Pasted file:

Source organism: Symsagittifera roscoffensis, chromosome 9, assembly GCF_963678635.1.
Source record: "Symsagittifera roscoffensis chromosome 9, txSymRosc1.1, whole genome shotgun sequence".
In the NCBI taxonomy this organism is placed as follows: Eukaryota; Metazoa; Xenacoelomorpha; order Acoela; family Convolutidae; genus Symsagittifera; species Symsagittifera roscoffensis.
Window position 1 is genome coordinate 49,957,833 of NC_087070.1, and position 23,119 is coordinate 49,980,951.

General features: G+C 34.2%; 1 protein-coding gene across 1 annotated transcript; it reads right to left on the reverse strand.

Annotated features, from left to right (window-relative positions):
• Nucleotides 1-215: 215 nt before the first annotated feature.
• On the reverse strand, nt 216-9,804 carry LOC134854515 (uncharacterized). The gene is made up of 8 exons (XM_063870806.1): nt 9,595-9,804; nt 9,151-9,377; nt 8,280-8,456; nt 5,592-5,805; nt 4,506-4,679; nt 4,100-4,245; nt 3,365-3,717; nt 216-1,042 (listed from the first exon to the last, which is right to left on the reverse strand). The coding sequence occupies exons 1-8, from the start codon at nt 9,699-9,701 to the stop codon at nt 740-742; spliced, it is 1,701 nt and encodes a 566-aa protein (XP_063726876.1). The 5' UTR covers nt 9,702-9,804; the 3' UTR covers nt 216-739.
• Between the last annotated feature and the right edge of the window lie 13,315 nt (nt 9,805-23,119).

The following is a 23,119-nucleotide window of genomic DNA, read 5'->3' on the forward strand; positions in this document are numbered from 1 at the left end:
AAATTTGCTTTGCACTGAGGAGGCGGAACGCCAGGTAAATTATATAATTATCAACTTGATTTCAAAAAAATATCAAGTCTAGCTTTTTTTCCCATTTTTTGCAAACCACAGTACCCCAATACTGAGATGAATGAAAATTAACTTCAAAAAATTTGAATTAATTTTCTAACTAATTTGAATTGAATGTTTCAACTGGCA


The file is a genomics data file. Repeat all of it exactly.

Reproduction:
Source organism: Symsagittifera roscoffensis, chromosome 9, assembly GCF_963678635.1.
Source record: "Symsagittifera roscoffensis chromosome 9, txSymRosc1.1, whole genome shotgun sequence".
In the NCBI taxonomy this organism is placed as follows: Eukaryota; Metazoa; Xenacoelomorpha; order Acoela; family Convolutidae; genus Symsagittifera; species Symsagittifera roscoffensis.
Window position 1 is genome coordinate 49,957,833 of NC_087070.1, and position 23,119 is coordinate 49,980,951.

General features: G+C 34.2%; 1 protein-coding gene across 1 annotated transcript; it reads right to left on the reverse strand.

Annotated features, from left to right (window-relative positions):
• Nucleotides 1-215: 215 nt before the first annotated feature.
• On the reverse strand, nt 216-9,804 carry LOC134854515 (uncharacterized). The gene is made up of 8 exons (XM_063870806.1): nt 9,595-9,804; nt 9,151-9,377; nt 8,280-8,456; nt 5,592-5,805; nt 4,506-4,679; nt 4,100-4,245; nt 3,365-3,717; nt 216-1,042 (listed from the first exon to the last, which is right to left on the reverse strand). The coding sequence occupies exons 1-8, from the start codon at nt 9,699-9,701 to the stop codon at nt 740-742; spliced, it is 1,701 nt and encodes a 566-aa protein (XP_063726876.1). The 5' UTR covers nt 9,702-9,804; the 3' UTR covers nt 216-739.
• Between the last annotated feature and the right edge of the window lie 13,315 nt (nt 9,805-23,119).

The following is a 23,119-nucleotide window of genomic DNA, read 5'->3' on the forward strand; positions in this document are numbered from 1 at the left end:
AAATTTGCTTTGCACTGAGGAGGCGGAACGCCAGGTAAATTATATAATTATCAACTTGATTTCAAAAAAATATCAAGTCTAGCTTTTTTTCCCATTTTTTGCAAACCACAGTACCCCAATACTGAGATGAATGAAAATTAACTTCAAAAAATTTGAATTAATTTTCTAACTAATTTGAATTGAATGTTTCAACTGGCA